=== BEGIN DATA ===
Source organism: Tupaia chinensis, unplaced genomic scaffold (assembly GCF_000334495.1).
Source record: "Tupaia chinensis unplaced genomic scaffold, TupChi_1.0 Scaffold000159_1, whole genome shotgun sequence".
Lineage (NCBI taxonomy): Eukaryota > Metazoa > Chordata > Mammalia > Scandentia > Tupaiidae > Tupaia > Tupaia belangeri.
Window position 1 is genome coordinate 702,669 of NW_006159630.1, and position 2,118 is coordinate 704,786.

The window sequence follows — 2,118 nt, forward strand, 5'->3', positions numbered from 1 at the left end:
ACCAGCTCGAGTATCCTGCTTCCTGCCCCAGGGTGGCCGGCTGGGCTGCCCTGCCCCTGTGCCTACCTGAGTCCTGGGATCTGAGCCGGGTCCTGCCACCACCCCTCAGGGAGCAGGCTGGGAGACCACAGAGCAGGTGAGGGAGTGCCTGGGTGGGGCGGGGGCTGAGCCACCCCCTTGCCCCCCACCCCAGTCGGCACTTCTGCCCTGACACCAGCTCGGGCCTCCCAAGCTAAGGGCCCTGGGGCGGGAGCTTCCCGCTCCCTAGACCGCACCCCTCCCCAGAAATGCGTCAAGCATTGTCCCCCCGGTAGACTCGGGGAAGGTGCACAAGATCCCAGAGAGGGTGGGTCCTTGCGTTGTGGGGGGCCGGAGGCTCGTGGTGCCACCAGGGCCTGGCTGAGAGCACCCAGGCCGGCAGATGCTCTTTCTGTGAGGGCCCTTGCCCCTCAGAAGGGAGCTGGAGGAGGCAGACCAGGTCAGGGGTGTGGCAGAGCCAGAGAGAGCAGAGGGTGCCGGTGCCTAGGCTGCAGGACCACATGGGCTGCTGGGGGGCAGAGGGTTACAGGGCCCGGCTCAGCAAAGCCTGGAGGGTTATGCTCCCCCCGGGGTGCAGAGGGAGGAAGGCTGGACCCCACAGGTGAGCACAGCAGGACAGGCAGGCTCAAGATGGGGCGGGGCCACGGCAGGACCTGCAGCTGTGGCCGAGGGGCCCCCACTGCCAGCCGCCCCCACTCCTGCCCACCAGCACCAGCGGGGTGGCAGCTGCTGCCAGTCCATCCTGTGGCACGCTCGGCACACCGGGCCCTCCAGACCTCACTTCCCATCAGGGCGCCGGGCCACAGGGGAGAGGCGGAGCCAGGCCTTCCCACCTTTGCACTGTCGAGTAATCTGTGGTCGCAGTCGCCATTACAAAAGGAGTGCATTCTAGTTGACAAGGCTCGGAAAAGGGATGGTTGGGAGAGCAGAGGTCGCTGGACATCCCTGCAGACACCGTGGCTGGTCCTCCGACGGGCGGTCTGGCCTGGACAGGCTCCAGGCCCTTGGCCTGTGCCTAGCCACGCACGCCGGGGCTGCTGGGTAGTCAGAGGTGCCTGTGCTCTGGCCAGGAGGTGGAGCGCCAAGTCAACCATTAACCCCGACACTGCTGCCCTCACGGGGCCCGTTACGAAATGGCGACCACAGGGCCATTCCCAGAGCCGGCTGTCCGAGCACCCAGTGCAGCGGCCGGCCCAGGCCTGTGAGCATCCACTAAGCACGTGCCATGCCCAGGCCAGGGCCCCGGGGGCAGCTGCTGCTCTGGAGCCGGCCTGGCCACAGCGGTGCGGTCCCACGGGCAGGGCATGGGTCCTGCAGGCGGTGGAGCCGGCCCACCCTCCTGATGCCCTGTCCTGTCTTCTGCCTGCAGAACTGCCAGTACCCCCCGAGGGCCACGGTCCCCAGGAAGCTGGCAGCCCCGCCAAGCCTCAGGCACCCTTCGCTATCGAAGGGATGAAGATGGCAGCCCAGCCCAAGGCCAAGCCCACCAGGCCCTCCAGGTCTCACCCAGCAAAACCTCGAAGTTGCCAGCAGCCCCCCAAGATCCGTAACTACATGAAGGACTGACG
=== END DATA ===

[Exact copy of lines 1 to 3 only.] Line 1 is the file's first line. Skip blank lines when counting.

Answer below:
Source organism: Tupaia chinensis, unplaced genomic scaffold (assembly GCF_000334495.1).
Source record: "Tupaia chinensis unplaced genomic scaffold, TupChi_1.0 Scaffold000159_1, whole genome shotgun sequence".
Lineage (NCBI taxonomy): Eukaryota > Metazoa > Chordata > Mammalia > Scandentia > Tupaiidae > Tupaia > Tupaia belangeri.